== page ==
* This is noticed in Moore's Life of Sheridan.

In her personal history, this year was not one of the happiest. Early in the course of it she writes to a friend :

- Jan. 7, 1798. “I can get no money from the theatre. My precious two thousand pounds are swallowed in that drowning gulf, from whom no plea of right or justice can save its victims.”

By the

drowning” gulf, Mrs. Siddons means Mr. Sheridan.

A misfortune, of a very different and much more trying nature, was awaiting her in the approaching fate of her beautiful daughter Maria. At the close of the season she writes thus to her old friend Tate Wilkinson :

London, May 29, 1798. “ MY DEAR MR. WILKINSON, “My plans for this summer are so arranged, that I have no chance of the pleasure of seeing you.

The illness of my second daughter has deranged all schemes of pleasure as well as profit. I thank God she is better ; but the nature of her constitution is such, that it will be long ere we can reasonably banish the fear of an approaching consumption. It is dreadful to see an innocent, lovely young creature daily sinking under the languor of illness, which may terminate in death at last, in spite of the most vigilant tenderness. A parent's misery, under this distress, you can more easily imagine than I can describe ; but, if you are the man I take you for, you will not refuse me a favour. It would indeed be a great comfort to us all, if you would allow our dear Patty to come to us, on our return to town in the autumn, to stay with us a few months. I am sure it would do my poor Maria so much good ; for the physician tells me she will require the same confinement and the same care the next winter. And let it not offend the pride of my good friend, when I beg it to be understood that I wish to defray the expense of her journey. Do, dear soul ; grant my request. Give my kind compliments to your family, my love to my own dear Patty, and accept yourself the best and most cordial wishes of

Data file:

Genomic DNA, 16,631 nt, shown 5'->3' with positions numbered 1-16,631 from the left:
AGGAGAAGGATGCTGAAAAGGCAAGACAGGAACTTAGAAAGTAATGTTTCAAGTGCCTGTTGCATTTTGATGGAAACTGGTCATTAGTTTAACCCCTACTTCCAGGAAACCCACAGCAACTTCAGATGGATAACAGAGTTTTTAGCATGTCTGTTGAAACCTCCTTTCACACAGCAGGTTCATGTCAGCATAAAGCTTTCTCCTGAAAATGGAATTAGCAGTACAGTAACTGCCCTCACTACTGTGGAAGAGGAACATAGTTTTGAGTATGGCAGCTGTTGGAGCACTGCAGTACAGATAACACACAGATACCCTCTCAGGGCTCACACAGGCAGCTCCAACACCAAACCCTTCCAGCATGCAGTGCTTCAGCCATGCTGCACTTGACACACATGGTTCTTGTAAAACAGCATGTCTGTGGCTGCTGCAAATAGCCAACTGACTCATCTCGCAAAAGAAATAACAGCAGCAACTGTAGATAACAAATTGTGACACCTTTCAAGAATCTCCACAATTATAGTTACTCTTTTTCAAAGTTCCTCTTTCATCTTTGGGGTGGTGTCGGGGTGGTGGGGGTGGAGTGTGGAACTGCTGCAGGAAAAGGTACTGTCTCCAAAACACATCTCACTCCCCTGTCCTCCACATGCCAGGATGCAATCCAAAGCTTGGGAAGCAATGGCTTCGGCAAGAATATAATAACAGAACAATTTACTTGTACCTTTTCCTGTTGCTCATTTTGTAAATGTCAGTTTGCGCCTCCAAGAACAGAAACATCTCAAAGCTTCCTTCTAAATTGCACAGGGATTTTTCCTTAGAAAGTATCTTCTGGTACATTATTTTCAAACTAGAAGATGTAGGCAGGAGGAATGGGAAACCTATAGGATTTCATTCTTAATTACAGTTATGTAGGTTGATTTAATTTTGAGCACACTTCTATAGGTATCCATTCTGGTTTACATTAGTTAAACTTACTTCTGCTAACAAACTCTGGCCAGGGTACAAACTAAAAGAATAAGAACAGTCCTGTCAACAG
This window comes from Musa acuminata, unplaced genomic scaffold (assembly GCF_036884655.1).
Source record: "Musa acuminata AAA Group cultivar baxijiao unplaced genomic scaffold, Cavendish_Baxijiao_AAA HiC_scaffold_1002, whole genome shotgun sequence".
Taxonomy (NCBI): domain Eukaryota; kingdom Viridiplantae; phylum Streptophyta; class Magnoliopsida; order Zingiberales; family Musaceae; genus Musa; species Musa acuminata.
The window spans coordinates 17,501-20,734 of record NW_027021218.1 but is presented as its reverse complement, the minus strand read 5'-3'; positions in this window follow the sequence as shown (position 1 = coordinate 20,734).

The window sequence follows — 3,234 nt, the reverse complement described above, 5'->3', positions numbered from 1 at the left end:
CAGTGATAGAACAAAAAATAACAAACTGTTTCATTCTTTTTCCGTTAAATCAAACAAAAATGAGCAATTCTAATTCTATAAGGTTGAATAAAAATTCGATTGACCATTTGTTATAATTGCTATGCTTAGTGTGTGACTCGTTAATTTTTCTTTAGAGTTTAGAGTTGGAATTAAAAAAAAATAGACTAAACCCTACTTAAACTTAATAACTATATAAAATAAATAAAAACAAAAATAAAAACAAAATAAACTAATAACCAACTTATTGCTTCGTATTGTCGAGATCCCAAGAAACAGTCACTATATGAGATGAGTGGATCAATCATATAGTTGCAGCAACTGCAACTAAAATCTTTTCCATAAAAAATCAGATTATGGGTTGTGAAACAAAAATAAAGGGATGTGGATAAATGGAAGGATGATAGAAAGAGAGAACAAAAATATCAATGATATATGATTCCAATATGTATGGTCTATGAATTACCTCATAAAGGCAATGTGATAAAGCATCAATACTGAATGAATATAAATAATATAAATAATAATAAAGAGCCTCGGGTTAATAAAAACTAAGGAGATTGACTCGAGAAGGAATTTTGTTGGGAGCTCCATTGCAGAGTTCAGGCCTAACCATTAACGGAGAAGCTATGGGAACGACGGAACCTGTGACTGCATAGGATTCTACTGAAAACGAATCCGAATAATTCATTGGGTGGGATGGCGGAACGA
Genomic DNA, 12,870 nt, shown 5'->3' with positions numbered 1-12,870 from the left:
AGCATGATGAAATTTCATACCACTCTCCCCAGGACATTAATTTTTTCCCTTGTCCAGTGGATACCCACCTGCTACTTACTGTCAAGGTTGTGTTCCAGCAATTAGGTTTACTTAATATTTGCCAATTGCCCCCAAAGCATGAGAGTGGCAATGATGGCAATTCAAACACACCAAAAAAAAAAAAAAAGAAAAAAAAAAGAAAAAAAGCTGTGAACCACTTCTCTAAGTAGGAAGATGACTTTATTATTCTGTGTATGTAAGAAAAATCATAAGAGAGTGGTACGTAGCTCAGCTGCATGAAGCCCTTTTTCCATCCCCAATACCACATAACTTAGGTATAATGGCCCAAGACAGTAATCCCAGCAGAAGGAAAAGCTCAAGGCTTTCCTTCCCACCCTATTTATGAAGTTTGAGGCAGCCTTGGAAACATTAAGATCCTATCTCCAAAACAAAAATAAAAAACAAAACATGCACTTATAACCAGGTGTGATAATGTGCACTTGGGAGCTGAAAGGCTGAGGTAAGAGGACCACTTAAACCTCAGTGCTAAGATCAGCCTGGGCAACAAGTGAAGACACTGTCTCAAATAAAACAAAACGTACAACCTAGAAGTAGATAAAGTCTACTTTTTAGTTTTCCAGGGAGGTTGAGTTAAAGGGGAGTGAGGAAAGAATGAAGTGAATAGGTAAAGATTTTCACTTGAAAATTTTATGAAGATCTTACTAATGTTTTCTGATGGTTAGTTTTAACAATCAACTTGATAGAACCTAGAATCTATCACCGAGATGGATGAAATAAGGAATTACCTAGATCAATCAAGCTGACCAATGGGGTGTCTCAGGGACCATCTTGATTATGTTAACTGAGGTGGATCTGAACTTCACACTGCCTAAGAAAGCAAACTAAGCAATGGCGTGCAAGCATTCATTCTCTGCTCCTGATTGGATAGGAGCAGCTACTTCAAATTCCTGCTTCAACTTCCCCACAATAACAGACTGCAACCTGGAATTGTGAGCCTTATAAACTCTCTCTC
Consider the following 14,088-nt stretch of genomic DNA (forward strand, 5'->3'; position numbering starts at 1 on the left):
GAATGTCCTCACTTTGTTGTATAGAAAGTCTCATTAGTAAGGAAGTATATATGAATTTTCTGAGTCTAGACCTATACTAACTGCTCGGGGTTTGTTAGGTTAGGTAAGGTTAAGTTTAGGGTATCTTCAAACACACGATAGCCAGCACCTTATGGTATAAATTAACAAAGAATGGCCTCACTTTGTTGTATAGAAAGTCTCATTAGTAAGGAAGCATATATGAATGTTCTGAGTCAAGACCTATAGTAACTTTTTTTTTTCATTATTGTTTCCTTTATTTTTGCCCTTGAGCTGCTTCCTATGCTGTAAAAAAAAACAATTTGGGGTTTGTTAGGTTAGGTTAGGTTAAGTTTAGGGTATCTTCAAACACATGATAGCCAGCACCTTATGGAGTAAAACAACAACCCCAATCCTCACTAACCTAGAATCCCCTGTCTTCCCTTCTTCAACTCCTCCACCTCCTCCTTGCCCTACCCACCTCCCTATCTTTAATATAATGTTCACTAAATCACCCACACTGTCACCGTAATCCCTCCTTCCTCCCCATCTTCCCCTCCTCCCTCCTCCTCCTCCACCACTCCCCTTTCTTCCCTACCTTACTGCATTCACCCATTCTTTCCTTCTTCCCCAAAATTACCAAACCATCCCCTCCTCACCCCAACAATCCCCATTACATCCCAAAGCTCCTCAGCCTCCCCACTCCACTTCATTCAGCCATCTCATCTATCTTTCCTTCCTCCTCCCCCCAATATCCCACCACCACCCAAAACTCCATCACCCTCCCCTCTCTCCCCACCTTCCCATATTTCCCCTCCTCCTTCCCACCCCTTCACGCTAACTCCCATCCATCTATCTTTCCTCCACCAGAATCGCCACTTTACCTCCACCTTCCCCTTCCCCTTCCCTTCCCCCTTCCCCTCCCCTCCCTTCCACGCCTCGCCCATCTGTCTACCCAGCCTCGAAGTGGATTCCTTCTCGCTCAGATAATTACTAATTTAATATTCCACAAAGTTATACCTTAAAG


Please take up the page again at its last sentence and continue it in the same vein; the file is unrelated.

Miss Wilkinson accepted the invitation, and became, from that time, a permanent inmate in the Siddons family. As her father, though not rich, was in comfortable circumstances, quite above dependence, her motives for remaining with the Siddonses were as purely affectionate as those of the friends who detained her. She became, in effect, an adopted child of the house; and it is hard to say whether the mother or her daughters had the greater fondness for her. I have read with pleasure the letters which Maria and Sally Siddons wrote to Patty, beseeching her to get her father's consent to this domestication, and they breathe a romantic and unjealous friendship for their mother's favourite, which lasted during all the too short lives of those amiable sisters. Miss Wilkinson is still alive. She lived with the great actress till her last days. Besides the bland temper and disposition which attached Mrs. Siddons to her, she possessed a practical knowledge of the world, which made her a valuable inmate in the family.

During the summer of 1798, Mrs. Siddons writes several letters to her friends, describing the fluctuation of her feelings, between fear and hope respecting Maria. In one of them she says: